Changuinola – A New Home
It has been quite some time since I last blogged. I had planned on updating this blog weekly, but that has not happened. I do apologize for the late update. A lot has happened since I last blogged. In order to avoid one long drawn out blog post I plan on blogging bit by bit more regularly until I am caught up. So, to begin, this post will describe my new home, Changuinola.
Changuinola is located in the northern part of Panama, close to Costa Rica. It is in a province known as Bocas del Toro. People are more likely to recognize the name of the province because it is also home to a very popular tourist destination. However, when people visit this popular tourist destination they are not visiting Changuinola, rather they are visiting Bocas Town on Colón Island, or as the locals in Changuinola refer to it: Bocas Isla (or Bocas Island). It is around an hour and a half to two hours away by bus and then water taxi (or much more quickly by air if you prefer). I was fortunate enough to visit Bocas last month to celebrate Panamanian independence, but I will talk about that in a later post.
Changuinola is divided into Fincas. They are small neighborhoods that are based on the banana plantations that surround the center of town. These Fincas are connected to each other by one main road, called 17 de Abril Avenue (or Main Street), which runs north to south. The center of town is where all the main shopping is done. It is also where the majority of local businesses are. Since Changuinola is spread out, it is necessary to take taxis from one location to another. All travel within Changuinola costs 70 cents, it is more if you want to travel further out of town. There are many taxis as well as local busses, so finding transportation around town is easy. I live five minutes away from the center of town by taxi.
There is a mixture of ethnic groups in town. The majority of the people in Changuinola are those of Afro-Caribbean descent, and those descended from the indigenous population (from the Ngobe-Bugle tribe). There are also a large number of Latinos as well as some Chinsese immigrants. While the main language is Spanish you may also hear English, Chinese, Wari Wari (English/Spanish mix brought by the Jamaicans), and native dialects.
The main source of employment is the Bocas Fruit Company, or the “Company.” It was known as the Chiriqui Land Company and United Fruit Company, but last year the United Fruit Company sold the company to a Brazilian company and it became the Bocas Fruit Company. The Company took care of everything in Bocas. They controlled the water, the power, and even took care of the social and cultural aspects of the area for over one hundred years. The company was truly the caretaker of the people. Beyond just providing jobs the company also helped to take care of the community. For example the Transfiguration in Changuinola, the Episcopal Church, had a parishioner that was a manager with the Company. He would make sure that the company would mend the fence, keep the grass cut and ensure that the building was painted regularly. The Transfiguration was not the only church in the area to be supported.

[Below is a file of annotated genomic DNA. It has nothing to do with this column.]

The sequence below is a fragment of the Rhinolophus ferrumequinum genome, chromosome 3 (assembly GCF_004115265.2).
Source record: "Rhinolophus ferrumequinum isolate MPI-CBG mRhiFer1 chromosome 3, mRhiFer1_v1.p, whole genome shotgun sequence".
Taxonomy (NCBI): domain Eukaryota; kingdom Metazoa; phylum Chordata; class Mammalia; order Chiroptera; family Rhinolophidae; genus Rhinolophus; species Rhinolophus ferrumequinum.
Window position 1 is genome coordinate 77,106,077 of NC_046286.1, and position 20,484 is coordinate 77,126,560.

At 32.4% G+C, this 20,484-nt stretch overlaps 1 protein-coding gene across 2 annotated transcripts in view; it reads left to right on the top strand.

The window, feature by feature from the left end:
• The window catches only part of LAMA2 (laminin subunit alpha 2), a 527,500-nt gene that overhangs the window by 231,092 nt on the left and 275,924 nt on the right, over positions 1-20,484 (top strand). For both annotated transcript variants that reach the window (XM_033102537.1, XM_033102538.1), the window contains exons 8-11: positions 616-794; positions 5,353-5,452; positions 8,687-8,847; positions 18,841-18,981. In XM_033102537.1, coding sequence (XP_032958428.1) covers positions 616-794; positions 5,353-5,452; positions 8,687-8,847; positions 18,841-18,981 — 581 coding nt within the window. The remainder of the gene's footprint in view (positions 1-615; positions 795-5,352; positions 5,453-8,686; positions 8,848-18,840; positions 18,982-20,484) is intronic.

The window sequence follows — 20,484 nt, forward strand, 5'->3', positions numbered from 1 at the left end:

Around thirty years ago the Company decided that it was much more cost efficient to slowly sell the company to the workers. It was more cost effective to work with new private entities and use contracts to grow and process bananas, rather than manage the process completely. The globalization of the banana market meant that the price of bananas had dropped significantly, forcing the Company to find new ways to save money in order to survive. The Company knew that many of the buildings and machinery were very old and the cost of updating and upgrading would be more than the Company could realistically spend. The solution was the privatization of the various aspects of banana growing, helping the Company to become more financially stable in the Bocas region. While this helped the Company, it also meant that many jobs were lost. More than that, with the slow draw down in the region the Company began to turn over control of things like water and electricity to the government. A community that had been taken care of by the Company for over one hundred years was then forced to depend on a government that would not be as efficient as the Company. Because the people were completely dependent on the Company, this new direction meant devastation for the economy and the people of Bocas del Toro. To this day the old men will still recall the good old days and fondly tell stories of when they worked for the Company.